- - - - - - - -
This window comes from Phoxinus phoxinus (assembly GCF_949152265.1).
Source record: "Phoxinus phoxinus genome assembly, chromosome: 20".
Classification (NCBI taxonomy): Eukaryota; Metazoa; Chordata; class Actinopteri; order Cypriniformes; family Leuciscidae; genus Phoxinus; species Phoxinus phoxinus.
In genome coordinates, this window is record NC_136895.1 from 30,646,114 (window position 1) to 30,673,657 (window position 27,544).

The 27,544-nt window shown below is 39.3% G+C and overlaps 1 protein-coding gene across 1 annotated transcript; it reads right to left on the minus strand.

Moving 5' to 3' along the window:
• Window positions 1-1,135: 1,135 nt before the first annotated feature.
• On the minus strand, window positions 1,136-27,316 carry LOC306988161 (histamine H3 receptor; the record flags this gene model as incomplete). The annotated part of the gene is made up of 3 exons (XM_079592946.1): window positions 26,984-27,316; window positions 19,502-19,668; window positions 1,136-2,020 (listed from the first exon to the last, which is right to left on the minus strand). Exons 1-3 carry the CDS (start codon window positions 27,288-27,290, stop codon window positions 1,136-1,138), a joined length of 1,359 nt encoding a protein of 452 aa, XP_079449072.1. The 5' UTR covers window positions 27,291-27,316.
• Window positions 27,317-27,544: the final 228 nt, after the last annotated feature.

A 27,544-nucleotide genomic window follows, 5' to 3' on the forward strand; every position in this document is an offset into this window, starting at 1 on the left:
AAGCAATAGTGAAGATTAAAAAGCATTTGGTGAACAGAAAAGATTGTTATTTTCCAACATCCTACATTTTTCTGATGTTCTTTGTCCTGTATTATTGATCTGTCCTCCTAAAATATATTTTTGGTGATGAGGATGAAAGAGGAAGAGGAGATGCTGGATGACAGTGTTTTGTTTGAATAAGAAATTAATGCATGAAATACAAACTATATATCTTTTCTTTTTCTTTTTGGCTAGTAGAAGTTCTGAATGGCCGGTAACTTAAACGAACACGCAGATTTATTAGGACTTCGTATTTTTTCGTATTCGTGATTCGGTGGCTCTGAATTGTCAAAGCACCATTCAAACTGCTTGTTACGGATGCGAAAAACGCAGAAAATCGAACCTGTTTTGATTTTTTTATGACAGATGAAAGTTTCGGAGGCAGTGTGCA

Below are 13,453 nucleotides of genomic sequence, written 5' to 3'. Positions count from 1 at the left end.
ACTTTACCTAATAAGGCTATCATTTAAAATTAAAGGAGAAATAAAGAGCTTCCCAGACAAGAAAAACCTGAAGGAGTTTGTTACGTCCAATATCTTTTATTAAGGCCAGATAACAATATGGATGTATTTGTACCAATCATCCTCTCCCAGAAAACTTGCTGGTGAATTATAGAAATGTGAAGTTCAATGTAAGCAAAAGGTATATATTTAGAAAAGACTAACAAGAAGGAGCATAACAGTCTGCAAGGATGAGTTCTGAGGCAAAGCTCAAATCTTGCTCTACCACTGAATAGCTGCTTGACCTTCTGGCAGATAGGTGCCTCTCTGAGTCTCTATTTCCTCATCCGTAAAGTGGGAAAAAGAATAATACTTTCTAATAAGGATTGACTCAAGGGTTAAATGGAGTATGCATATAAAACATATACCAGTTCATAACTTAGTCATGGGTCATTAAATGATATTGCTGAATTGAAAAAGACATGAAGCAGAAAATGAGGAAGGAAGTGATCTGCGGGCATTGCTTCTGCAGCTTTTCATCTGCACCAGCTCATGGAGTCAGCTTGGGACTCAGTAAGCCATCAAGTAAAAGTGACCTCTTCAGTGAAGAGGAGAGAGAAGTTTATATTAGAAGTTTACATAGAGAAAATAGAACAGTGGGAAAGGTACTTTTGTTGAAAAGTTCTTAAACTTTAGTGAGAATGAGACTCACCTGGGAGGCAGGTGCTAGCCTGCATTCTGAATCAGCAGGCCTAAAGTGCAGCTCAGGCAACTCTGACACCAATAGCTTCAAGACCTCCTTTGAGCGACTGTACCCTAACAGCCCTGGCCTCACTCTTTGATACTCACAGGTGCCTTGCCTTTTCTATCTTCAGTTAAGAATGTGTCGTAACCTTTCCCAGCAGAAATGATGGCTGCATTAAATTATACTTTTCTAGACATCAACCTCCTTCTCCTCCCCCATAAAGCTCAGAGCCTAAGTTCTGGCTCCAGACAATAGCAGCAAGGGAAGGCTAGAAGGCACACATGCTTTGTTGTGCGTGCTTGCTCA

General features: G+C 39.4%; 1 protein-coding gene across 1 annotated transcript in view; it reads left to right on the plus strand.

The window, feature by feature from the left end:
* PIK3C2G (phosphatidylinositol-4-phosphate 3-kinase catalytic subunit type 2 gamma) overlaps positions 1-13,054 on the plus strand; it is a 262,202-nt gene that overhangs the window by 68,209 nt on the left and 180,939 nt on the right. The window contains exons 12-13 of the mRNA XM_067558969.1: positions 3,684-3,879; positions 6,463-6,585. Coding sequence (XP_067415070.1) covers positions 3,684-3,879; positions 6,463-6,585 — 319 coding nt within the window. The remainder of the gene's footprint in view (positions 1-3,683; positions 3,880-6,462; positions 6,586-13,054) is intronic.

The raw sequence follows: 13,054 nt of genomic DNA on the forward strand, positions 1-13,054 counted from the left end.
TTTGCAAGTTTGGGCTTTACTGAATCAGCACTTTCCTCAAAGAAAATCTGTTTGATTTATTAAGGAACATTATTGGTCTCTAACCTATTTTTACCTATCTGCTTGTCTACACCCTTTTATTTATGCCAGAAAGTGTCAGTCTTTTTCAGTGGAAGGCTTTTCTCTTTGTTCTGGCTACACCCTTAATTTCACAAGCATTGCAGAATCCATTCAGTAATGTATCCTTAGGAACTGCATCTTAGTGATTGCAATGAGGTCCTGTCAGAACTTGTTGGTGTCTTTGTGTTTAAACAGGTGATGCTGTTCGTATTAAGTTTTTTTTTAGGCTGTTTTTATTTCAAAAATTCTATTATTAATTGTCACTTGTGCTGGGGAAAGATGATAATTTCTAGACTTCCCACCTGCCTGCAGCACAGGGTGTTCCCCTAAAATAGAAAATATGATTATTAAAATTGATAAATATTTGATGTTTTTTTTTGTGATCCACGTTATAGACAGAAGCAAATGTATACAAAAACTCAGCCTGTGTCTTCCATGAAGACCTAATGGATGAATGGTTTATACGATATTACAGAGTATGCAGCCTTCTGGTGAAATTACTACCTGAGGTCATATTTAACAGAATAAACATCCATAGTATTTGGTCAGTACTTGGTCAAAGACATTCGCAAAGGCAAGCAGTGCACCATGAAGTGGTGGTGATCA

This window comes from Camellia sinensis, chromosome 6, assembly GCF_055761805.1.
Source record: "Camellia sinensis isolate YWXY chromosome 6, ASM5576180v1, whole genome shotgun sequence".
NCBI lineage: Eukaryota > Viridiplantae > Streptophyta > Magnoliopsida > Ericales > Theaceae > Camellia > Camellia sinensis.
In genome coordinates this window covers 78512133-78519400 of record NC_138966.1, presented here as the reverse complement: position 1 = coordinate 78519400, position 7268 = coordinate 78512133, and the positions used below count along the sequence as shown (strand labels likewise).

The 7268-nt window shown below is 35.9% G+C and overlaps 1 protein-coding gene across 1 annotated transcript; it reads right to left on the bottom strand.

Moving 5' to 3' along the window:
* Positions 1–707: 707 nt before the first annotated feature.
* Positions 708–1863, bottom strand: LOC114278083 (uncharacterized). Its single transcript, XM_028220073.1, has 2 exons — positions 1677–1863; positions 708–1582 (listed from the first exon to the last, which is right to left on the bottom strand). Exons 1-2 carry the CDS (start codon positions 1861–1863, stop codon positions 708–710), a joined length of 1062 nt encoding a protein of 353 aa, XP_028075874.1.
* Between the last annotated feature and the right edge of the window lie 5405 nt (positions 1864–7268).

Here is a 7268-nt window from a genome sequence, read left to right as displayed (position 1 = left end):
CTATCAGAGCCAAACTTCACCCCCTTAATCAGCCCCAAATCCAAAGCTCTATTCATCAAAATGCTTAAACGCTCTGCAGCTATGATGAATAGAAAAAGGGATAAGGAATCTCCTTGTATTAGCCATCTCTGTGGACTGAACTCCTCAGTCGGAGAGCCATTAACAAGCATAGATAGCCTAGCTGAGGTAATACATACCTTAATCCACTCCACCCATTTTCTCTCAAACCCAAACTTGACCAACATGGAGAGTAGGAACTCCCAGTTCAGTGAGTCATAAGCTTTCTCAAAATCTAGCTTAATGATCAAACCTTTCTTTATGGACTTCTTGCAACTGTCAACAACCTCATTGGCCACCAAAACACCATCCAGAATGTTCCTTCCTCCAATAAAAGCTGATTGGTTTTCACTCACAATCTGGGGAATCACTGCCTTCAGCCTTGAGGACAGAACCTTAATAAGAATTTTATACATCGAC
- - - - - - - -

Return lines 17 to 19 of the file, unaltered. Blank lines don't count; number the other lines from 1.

The raw sequence follows: 13,054 nt of genomic DNA on the forward strand, positions 1-13,054 counted from the left end.
TTTGCAAGTTTGGGCTTTACTGAATCAGCACTTTCCTCAAAGAAAATCTGTTTGATTTATTAAGGAACATTATTGGTCTCTAACCTATTTTTACCTATCTGCTTGTCTACACCCTTTTATTTATGCCAGAAAGTGTCAGTCTTTTTCAGTGGAAGGCTTTTCTCTTTGTTCTGGCTACACCCTTAATTTCACAAGCATTGCAGAATCCATTCAGTAATGTATCCTTAGGAACTGCATCTTAGTGATTGCAATGAGGTCCTGTCAGAACTTGTTGGTGTCTTTGTGTTTAAACAGGTGATGCTGTTCGTATTAAGTTTTTTTTTAGGCTGTTTTTATTTCAAAAATTCTATTATTAATTGTCACTTGTGCTGGGGAAAGATGATAATTTCTAGACTTCCCACCTGCCTGCAGCACAGGGTGTTCCCCTAAAATAGAAAATATGATTATTAAAATTGATAAATATTTGATGTTTTTTTTTGTGATCCACGTTATAGACAGAAGCAAATGTATACAAAAACTCAGCCTGTGTCTTCCATGAAGACCTAATGGATGAATGGTTTATACGATATTACAGAGTATGCAGCCTTCTGGTGAAATTACTACCTGAGGTCATATTTAACAGAATAAACATCCATAGTATTTGGTCAGTACTTGGTCAAAGACATTCGCAAAGGCAAGCAGTGCACCATGAAGTGGTGGTGATCA

This window comes from Camellia sinensis, chromosome 6, assembly GCF_055761805.1.